Looking at what the app is designed to do on its own, InShot is a great piece of work. It’s easy to create projects, edit your footage, add effects, titles, transactions, colour correction, and the like. Whether you use a phone or tablet, the interface works and nothing feels hard to use or understand. There are however some pretty major privacy concerns.
Great selection of tools
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‘Release your Unlimited Creativity’ is the tagline for InShot. It’s a noble goal, but in the fight between the best video editing apps, how does this iOS and Android video editor hold up against the creative competition?
InShot: Pricing & plans
- A generous free app with the top tools and effects reserved for those who subscribe or pay the one-off fee
Let’s start with the good news: InShot is free to use. You can create a project, apply some effects and nice-looking transitions, then export the whole video without paying a cent. Sure you’ll see a few ads on top of the screen, and your output will be watermarked, that’s the trade-off for plenty of free apps.
If you want access to additional tools and effects, and no longer wish to see ads nor have to deal with watermarks, you need to hand over some cash. There are three options available to you. There’s a monthly subscription, at $4 a month, a yearly one for $15 which is a real deal compared with the monthly one, and a lifetime one-off fee of $40. The yearly subscription also offers you a short 3-day free trial - cancel your subscription before that time and you won’t have to pay anything.
For UK readers, prices are the same in pound sterling (as if the exchange rate simply didn’t exist).
- Pricing & plans: 4/5
InShot: Getting started
- Spent ages declining each and every cookie or just sell your soul and accept them all. Worst design ever - if we could give a negative mark, we would
Before we go any further, we’d like to discuss the cookies InShot somehow needs to insert into your video editing experience. Usually, you can allow or deny such requests in bulk - pretty simple and straightforward. Ins chose the most user-unfriendly approach. This isn’t the only app or website to do this, mind, but that doesn’t stop it from being diabolical.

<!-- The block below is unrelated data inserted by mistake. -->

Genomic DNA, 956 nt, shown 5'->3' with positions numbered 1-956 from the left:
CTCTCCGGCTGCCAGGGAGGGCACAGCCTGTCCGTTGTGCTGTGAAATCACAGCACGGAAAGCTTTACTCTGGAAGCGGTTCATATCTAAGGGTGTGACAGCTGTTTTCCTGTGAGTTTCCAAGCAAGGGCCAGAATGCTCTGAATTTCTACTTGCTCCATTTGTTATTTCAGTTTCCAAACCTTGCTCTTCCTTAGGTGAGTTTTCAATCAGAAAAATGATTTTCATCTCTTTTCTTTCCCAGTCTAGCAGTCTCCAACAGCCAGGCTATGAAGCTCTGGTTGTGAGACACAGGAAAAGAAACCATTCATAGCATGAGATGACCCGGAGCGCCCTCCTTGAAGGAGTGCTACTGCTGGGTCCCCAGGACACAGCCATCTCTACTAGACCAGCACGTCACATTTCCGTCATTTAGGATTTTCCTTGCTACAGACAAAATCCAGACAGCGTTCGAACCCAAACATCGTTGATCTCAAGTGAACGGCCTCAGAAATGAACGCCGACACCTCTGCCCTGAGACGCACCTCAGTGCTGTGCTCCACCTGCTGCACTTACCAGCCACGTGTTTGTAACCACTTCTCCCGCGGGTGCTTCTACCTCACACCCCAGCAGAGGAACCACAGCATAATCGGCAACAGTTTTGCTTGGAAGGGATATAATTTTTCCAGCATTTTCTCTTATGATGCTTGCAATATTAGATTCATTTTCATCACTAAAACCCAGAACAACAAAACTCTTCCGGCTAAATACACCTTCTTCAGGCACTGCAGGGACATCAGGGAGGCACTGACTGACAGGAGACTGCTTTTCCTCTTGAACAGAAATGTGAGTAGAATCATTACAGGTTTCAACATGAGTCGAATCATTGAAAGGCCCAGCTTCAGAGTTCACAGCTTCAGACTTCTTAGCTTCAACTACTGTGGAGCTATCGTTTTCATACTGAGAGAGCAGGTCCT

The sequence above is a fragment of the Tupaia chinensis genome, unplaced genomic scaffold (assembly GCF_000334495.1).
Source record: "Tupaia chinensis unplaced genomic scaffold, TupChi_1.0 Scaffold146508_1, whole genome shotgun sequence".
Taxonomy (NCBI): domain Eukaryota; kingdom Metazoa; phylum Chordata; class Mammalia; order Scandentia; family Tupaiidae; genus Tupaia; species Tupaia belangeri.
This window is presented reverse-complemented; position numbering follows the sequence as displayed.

First you have to forbid the app from tracking you across other apps and websites. Why would a video editor need to do that anyway? Then you can either ‘Consent’ to all those lovely tracking and monitoring cookies, or ‘Manage options’, and this is where the fun begins - if your idea of fun is repeatedly hitting yourself in the face with a hammer.
As you might’ve guessed, there is no ‘deny all’ option. Instead, you need to untick the ‘legitimate interest’ from each and every single ‘vendor’, and that list feels endless. What's a legitimate interest? We don’t know, but rest assured it’s not your legitimate interest, it’s the vendors’. And there are over a hundred of them.
Who has time for this nightmare and why would you need to do this to access a video editing app? As a user, this would have put us off instantly, and we would’ve deleted the app without ever looking back (just picture us walking away with purpose in slow motion from an app exploding in the background - that’s the vibe we’re after). But we have a job to do, so just to be able to actually test out the app, we gave up tapping after a few minutes and accepted whatever cookies were left through gritted teeth. The things we do for you…
- Getting started: 0/5
InShot: Importing media
- Grant InShot access to all your photo library, or restrict it to just a few - except you can only do that trick once
In order to make use of a video editor, you need to give it some media. As with all apps, you can either choose to give InShot access to your entire photos library, or manage which ones it can have. So far, so good.